Northern Spur, a regular top-three finisher in his nati
Oct. 09, 1995
ARCADIA, Calif. (AP) _ Northern Spur, a regular top-three finisher in his native Europe, had yet to find a track he liked since coming to the United States in July.
The 4-year-old bled in the Aug. 27 Arlington Million, prompting trainer Ron McAnally to run him on Lasix in the $300,000 Oak Tree Invitational on Sunday at Santa Anita.
Northern Spur responded with a 1 1/2-length victory over 3-2 favorite Sandpit after the two horses ran neck and neck heading into the final turn.
McAnally blamed the 4-year-old's bleeding on the heat and humidity in Chicago, saying Northern Spur had not bled since.
``He definitely needed the Lasix,'' McAnally said. ``It was a little cooler today, and I thank the Lord for that.''
Chris McCarron has been aboard Northern Spur in his three U.S. starts, including third place in the Eddie Read Handicap Aug. 6 at Del Mar.
``This colt had won some important races in Europe, so he was a nice horse before he came to this country,'' McCarron said. ``Today, things fell in place. He ran to the best of his ability.''
Sandpit, who won the Invitational last year, led through the early fractions with Northern Spur in close pursuit. The two hooked up at the half-mile pole, with Sandpit on the rail.
Northern Spur drew off at the eighth pole, and the 6-year-old Brazilian-bred couldn't challenge when Northern Spur pulled away.
The winner covered 1 1/4 miles on the turf in 2:02 1-5 and paid $11.40, $3 and $3.40 at 9-2 odds. Sandpit and Corey Nakatani returned $2.40 and $2.20 as the 3-2 favorite. Royal Chariot, under Laffit Pincay, was another three lengths back in third and paid $4.20 to show.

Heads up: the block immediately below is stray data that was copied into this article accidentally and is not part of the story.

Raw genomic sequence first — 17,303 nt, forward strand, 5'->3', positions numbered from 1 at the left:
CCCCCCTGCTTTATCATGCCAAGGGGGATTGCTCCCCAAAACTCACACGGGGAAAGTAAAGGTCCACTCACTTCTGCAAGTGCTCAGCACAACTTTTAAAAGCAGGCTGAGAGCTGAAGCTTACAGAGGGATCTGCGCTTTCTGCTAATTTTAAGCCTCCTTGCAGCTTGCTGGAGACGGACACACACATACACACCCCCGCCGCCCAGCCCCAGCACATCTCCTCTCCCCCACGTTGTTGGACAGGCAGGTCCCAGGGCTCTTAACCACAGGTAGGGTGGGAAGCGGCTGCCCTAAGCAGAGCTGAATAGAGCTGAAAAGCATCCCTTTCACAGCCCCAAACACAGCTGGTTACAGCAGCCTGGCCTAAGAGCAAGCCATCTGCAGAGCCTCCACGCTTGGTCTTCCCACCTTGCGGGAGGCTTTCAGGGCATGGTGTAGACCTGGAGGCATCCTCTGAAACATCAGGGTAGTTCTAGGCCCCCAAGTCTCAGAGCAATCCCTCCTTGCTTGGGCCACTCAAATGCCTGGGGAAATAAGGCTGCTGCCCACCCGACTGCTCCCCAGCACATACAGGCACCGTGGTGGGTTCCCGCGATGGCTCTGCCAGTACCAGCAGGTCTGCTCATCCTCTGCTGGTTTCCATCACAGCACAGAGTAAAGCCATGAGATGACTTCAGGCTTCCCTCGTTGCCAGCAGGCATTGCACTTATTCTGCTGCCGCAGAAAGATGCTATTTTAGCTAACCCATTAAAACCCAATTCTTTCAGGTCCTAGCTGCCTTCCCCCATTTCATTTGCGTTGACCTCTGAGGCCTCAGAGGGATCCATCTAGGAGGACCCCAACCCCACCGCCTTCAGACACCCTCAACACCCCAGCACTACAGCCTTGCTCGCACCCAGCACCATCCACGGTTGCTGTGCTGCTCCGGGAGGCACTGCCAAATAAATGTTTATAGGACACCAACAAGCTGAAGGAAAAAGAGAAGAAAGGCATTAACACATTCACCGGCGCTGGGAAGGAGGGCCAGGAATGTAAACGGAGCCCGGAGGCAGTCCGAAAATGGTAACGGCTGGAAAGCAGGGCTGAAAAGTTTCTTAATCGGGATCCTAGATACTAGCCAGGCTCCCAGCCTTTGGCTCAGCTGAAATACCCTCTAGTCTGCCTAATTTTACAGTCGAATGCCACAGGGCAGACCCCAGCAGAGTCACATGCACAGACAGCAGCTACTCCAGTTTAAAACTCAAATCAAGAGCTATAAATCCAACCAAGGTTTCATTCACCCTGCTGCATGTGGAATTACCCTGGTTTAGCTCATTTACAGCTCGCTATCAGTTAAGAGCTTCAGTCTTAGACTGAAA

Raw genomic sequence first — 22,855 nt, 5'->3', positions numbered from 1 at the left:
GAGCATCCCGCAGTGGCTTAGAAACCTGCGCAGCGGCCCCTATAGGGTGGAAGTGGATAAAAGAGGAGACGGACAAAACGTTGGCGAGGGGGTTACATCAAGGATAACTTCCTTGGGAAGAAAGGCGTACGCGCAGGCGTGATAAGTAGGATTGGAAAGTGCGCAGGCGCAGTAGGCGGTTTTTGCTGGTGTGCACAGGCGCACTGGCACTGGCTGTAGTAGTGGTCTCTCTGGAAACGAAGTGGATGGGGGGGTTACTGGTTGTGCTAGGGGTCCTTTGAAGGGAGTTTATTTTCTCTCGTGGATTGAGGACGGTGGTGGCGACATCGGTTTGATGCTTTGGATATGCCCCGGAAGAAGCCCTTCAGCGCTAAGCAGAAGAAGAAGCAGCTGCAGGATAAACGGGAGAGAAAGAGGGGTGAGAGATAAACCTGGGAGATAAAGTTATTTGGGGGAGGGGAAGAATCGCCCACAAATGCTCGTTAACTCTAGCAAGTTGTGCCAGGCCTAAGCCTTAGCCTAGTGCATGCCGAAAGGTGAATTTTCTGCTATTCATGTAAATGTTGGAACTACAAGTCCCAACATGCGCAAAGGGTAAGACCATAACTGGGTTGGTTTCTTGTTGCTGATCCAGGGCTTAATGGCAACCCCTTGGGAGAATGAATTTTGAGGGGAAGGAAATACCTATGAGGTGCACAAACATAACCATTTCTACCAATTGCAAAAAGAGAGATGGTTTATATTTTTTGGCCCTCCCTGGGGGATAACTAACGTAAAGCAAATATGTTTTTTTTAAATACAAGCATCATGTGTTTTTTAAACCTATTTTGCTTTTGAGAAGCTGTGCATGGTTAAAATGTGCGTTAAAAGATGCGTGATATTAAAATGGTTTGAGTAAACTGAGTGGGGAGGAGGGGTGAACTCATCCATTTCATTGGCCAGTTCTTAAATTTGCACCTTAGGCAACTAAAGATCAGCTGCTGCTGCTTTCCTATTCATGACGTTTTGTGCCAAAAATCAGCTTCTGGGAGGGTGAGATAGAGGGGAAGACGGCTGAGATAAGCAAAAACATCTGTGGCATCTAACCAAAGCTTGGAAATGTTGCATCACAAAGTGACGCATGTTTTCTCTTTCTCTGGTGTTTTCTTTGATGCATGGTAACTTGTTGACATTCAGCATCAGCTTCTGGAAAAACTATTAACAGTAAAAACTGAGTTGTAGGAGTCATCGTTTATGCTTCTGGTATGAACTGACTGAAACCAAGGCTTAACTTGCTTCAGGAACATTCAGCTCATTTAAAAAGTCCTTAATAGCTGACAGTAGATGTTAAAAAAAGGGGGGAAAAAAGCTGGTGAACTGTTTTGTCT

McCarron, who won the Invitational for the fourth time, began a five-day suspension Sunday. However, he was allowed to ride Northern Spur because the Invitational is a Grade 1 event.
``Ron (McAnally, the trainer) and I talked strategy in the paddock and he said Sandpit is the only speed in the race, so don't try to let him gallop on his own,'' McCarron said.
Winning owner Charles Cella watched the race from Oaklawn Park, where he is president of the Arkansas track. He purchased Irish-bred Northern Spur earlier this year for $1.2 million, and brought him to the United States from France in July.
The victory, worth $180,000, increased Northern Spur's career earnings to $381,792, with four victories in 10 starts.
The Invitational, previously run for 26 years at 1 1/2 miles, was shortened this year to make for a more natural progression to the Breeders' Cup Turf on Oct. 28 at Belmont Park.
McAnally, who saddled his fifth Invitational winner, said he would consider running Northern Spur in the Turf.
``Cella doesn't have a lot of horses, but he did pay his dues with this horse,'' McAnally said. ``He's game. If he tells me he's a lucky man, well, I believe him.''
Sandpit is being pointed to November's $3.5 million Japan Cup in Toyko. He is not eligible for the Breeders' Cup.
``He never got comfortable,'' Nakatani said. ``He never switched leads. He ran on his left lead the whole way.''
Future Quest put himself in contention for the $1 million Breeders' Cup Juvenile with a head victory over Odyle in the $200,000 Norfolk Stakes.
Future Quest and Kent Desormeaux covered 1 1-16 miles in 1:43 1-5 and paid $4.60, $2.60 and $2.60 as the 6-5 favorite. Exetera, running as an entry with Future Quest for owner Verne Winchell, was another neck back in third.
McAnally said he would decide in a week or so whether to ship Future Quest and Exetera to New York for the Breeders' Cup.
Odyle, a maiden making his second start, returned $4.40 and $4.20.
Kentucky Cup Juvenile winner Editor's Note finished fourth.
Borodislew won her fourth straight start by 1 1/4 lengths over Top Rung in the $130,250 Lady's Secret Handicap.
The winner, sired by Triple Crown winner Seattle Slew and ridden by Gary Stevens, ran 1 1-16 miles in 1:41 3-5. She paid $3.60, $2.60 and $2.20. Top Rung returned $3.60 and $2.60, while Golden Klair was another six lengths back in third and paid $2.40 to show.